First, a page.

How to account for the amendment’s popularity?
In fact, if you actually are showing up at the polls with a firm stance on the issue of same-sex marriage, the odds recently have been: you’re against it.
As it becomes the social norm to support gay rights, there’s a bunker of hostility among the few hold-outs. It’s like unironic sweater vests. Nobody cool would be caught dead in one. So if that’s what you choose to sport, it’s because you are willing to battle any foe to do it, uphill both ways, through a hailstorm of taunts. You do not care what people say. You know that you are right. You are the sort of fellow who lives to vote Yes or No on referenda.
Recently, the Public Religion and Research Institute found that 54 percent of those who strongly oppose same-sex marriage consider it a critical issue, while just 14 percent of those who strongly favor it consider it critical. No wonder Amendment One was leading at the polls by double digits.
And no wonder President Obama, on this issue, is not evolving so much as stagnating. Even Joe Biden hopped briskly out of the primordial soup and is now cavorting about on dry land. His comment on same-sex marriage was certainly a gaffe, given the president’s position, but at least he can get rid of those gills. It is nice to be able to breathe.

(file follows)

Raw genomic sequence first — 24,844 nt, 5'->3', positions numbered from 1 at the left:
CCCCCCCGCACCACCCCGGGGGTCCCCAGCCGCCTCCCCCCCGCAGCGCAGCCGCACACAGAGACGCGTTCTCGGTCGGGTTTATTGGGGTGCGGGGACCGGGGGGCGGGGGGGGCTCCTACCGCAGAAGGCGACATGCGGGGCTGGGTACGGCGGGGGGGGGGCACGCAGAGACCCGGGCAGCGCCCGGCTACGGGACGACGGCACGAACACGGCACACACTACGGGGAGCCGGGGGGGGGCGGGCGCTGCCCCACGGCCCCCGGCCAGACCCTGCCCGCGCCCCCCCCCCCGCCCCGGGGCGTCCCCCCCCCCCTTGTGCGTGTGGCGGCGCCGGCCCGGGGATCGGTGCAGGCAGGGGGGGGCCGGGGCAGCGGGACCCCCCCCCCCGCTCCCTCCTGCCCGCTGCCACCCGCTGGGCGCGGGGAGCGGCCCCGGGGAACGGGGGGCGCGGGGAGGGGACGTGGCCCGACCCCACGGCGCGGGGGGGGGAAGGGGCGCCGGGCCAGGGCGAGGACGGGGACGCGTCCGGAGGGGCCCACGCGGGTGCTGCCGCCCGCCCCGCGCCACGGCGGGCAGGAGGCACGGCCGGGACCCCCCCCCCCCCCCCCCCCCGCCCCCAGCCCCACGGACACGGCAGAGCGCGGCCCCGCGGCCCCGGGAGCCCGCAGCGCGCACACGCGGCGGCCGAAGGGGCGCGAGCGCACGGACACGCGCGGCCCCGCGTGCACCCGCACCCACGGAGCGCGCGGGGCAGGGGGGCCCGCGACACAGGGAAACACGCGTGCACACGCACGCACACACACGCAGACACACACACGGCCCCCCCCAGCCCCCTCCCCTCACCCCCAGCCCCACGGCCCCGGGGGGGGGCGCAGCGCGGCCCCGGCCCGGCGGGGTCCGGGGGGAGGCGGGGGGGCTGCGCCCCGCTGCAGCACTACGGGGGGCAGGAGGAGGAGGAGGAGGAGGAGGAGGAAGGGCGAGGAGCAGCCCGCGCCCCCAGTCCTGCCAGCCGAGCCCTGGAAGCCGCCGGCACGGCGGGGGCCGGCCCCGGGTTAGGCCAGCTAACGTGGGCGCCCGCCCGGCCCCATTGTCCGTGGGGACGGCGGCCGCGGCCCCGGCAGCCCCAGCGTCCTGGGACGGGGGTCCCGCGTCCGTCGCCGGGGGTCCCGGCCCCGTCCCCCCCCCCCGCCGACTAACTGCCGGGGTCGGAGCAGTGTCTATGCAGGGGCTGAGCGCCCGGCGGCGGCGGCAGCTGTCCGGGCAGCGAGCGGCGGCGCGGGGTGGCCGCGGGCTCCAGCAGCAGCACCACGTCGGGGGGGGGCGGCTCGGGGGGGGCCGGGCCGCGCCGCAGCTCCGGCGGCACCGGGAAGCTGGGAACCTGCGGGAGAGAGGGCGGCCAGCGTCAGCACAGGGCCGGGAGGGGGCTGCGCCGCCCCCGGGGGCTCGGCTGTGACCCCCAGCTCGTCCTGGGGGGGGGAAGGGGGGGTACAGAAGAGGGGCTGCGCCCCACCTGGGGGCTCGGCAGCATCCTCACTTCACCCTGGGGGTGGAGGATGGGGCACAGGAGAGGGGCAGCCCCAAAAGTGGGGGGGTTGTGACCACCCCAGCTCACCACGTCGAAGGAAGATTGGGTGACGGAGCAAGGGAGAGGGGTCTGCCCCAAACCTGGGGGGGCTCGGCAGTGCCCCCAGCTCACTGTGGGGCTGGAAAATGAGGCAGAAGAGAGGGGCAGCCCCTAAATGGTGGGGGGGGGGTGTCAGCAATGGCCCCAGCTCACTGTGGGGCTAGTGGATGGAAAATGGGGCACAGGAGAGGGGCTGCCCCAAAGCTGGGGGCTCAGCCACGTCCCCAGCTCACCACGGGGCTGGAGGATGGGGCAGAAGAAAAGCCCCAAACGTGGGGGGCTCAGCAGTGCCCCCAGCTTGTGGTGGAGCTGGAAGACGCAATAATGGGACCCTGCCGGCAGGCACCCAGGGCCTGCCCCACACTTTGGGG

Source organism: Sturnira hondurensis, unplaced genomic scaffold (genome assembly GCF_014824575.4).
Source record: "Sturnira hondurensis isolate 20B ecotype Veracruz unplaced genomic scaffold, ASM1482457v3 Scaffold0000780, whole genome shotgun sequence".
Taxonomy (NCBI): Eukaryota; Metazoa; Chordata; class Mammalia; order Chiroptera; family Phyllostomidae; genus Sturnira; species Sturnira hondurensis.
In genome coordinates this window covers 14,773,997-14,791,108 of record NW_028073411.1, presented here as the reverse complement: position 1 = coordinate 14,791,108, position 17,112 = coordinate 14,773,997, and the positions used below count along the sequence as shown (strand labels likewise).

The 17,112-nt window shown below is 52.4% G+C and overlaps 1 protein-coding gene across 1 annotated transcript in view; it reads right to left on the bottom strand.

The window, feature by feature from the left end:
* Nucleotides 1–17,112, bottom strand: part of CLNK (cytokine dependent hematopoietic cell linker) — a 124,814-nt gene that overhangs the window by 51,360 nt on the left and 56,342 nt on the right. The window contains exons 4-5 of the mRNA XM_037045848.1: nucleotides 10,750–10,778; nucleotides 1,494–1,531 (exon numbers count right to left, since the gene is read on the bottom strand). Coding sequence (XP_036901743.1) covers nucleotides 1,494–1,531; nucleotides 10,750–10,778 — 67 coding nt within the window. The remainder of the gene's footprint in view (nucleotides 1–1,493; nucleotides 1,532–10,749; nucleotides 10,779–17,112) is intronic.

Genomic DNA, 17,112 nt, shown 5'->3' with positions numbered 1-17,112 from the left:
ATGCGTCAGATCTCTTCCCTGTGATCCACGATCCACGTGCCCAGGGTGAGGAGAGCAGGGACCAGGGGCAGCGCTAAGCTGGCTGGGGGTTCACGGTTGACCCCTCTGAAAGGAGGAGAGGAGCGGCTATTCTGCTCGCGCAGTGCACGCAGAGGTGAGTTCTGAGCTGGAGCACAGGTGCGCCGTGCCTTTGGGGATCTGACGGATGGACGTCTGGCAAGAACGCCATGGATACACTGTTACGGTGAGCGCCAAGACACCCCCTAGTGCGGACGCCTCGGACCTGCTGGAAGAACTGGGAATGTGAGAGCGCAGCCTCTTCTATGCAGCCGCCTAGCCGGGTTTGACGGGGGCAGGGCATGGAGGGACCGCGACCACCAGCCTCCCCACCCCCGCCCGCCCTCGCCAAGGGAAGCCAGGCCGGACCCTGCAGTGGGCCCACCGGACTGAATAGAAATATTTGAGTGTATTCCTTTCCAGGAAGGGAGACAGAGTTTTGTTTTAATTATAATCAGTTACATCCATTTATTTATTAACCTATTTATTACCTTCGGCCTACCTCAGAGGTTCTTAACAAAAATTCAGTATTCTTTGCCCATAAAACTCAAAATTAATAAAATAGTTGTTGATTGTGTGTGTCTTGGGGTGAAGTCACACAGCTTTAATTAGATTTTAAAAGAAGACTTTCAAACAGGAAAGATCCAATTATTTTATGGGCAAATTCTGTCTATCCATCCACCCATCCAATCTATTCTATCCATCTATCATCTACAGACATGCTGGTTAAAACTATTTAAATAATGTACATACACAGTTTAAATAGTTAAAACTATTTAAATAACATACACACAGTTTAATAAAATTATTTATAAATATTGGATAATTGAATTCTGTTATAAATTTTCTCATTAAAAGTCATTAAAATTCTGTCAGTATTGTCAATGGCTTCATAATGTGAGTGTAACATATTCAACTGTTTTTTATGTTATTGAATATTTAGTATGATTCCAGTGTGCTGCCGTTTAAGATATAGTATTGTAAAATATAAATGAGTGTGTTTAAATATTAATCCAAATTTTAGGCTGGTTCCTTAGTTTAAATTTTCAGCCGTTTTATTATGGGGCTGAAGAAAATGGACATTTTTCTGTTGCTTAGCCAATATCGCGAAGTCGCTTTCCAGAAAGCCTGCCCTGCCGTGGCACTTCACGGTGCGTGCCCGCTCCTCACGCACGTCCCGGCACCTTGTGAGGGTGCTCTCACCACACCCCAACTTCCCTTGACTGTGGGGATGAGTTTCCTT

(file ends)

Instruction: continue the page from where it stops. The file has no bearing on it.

Eventually, through sheer attrition, tolerance seems likely to prevail. But it will take a while. In spite of all the demographic trends broadening support for same-sex marriage and pushing its opponents into the grave, there is still a sturdy cluster of opponents waving signs and saying, “Waiting for me to die, eh? Fine! Until then, you can pass same-sex marriage over my dead body!” Or something else similarly logical.
Still, as a believer in evolution, I am having difficulty reconciling my understanding of evolution with the president’s behavior on this particular question. And Biden’s recent comments have made what was already a pretty tenuous stance even more tenuous.
If evolution worked the way President Obama seems to think it does, amoebas would suddenly transform into camels — just as soon as the election was over. “Sorry,” early relatives of Homo Erectus would say to one another. “I’d really love to get out of this tree, but I am not yet ready to be human. Wait until after the election.”
Why wait to be human?
Well, look at these numbers. If this would be the president’s principled stance (and many signs point to yes), taking it isn’t likely to endear him to anyone who doesn’t already support him. That is the trouble with principled stances. They are stands you take because you believe they are right, not because you think they will be popular. Like sweater vests. And we know how he feels about those.